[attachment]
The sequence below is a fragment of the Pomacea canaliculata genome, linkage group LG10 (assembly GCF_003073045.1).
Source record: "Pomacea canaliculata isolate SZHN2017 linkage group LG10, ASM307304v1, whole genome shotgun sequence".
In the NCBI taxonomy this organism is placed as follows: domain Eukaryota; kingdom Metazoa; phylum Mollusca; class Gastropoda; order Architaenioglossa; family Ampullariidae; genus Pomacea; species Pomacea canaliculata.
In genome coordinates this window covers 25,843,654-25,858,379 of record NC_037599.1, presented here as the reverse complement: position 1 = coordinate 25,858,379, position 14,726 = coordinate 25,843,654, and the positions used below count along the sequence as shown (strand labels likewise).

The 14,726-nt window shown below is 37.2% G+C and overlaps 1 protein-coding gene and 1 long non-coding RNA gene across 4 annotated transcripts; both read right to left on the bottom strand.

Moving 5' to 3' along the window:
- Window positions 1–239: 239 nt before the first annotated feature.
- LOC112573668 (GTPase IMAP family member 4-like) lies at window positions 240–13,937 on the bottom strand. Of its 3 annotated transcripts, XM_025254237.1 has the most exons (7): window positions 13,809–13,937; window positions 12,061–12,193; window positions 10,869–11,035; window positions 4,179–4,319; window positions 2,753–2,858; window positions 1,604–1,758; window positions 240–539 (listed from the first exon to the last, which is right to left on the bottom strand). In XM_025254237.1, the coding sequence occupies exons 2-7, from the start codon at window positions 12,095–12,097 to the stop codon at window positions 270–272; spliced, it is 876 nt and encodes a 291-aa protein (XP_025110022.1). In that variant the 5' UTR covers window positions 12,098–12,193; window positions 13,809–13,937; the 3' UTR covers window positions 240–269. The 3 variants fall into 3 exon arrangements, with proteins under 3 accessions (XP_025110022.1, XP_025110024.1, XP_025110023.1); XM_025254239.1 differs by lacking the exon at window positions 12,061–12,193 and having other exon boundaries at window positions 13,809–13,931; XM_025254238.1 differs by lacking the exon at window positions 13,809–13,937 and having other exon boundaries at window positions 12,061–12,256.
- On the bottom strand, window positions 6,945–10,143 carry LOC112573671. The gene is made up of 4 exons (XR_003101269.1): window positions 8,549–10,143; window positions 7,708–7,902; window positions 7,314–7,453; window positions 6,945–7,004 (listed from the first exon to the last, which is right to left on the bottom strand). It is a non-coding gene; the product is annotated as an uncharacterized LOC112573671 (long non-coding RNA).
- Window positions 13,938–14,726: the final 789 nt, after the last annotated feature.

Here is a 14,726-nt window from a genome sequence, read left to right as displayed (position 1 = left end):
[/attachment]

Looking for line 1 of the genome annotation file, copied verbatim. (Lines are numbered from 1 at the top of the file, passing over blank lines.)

The sequence below is a fragment of the Pomacea canaliculata genome, linkage group LG10 (assembly GCF_003073045.1).